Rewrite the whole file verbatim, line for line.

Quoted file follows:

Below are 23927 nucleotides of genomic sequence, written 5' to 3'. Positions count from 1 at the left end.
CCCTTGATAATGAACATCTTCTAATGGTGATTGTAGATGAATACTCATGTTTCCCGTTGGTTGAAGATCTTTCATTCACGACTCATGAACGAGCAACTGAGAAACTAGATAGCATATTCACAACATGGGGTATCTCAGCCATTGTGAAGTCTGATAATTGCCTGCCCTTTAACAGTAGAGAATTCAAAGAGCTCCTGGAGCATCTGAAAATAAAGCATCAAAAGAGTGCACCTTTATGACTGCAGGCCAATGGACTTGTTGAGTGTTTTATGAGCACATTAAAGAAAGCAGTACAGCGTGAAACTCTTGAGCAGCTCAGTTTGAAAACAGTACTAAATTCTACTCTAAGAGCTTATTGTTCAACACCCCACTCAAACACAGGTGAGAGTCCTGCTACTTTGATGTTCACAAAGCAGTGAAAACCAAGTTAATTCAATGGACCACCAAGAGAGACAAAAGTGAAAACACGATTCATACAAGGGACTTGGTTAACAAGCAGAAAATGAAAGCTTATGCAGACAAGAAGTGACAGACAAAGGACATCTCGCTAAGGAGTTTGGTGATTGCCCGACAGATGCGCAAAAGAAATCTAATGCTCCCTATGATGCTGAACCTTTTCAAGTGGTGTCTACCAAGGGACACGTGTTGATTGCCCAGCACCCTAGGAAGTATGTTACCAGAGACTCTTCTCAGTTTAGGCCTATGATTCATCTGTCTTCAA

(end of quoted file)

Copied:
Below are 23927 nucleotides of genomic sequence, written 5' to 3'. Positions count from 1 at the left end.
CCCTTGATAATGAACATCTTCTAATGGTGATTGTAGATGAATACTCATGTTTCCCGTTGGTTGAAGATCTTTCATTCACGACTCATGAACGAGCAACTGAGAAACTAGATAGCATATTCACAACATGGGGTATCTCAGCCATTGTGAAGTCTGATAATTGCCTGCCCTTTAACAGTAGAGAATTCAAAGAGCTCCTGGAGCATCTGAAAATAAAGCATCAAAAGAGTGCACCTTTATGACTGCAGGCCAATGGACTTGTTGAGTGTTTTATGAGCACATTAAAGAAAGCAGTACAGCGTGAAACTCTTGAGCAGCTCAGTTTGAAAACAGTACTAAATTCTACTCTAAGAGCTTATTGTTCAACACCCCACTCAAACACAGGTGAGAGTCCTGCTACTTTGATGTTCACAAAGCAGTGAAAACCAAGTTAATTCAATGGACCACCAAGAGAGACAAAAGTGAAAACACGATTCATACAAGGGACTTGGTTAACAAGCAGAAAATGAAAGCTTATGCAGACAAGAAGTGACAGACAAAGGACATCTCGCTAAGGAGTTTGGTGATTGCCCGACAGATGCGCAAAAGAAATCTAATGCTCCCTATGATGCTGAACCTTTTCAAGTGGTGTCTACCAAGGGACACGTGTTGATTGCCCAGCACCCTAGGAAGTATGTTACCAGAGACTCTTCTCAGTTTAGGCCTATGATTCATCTGTCTTCAA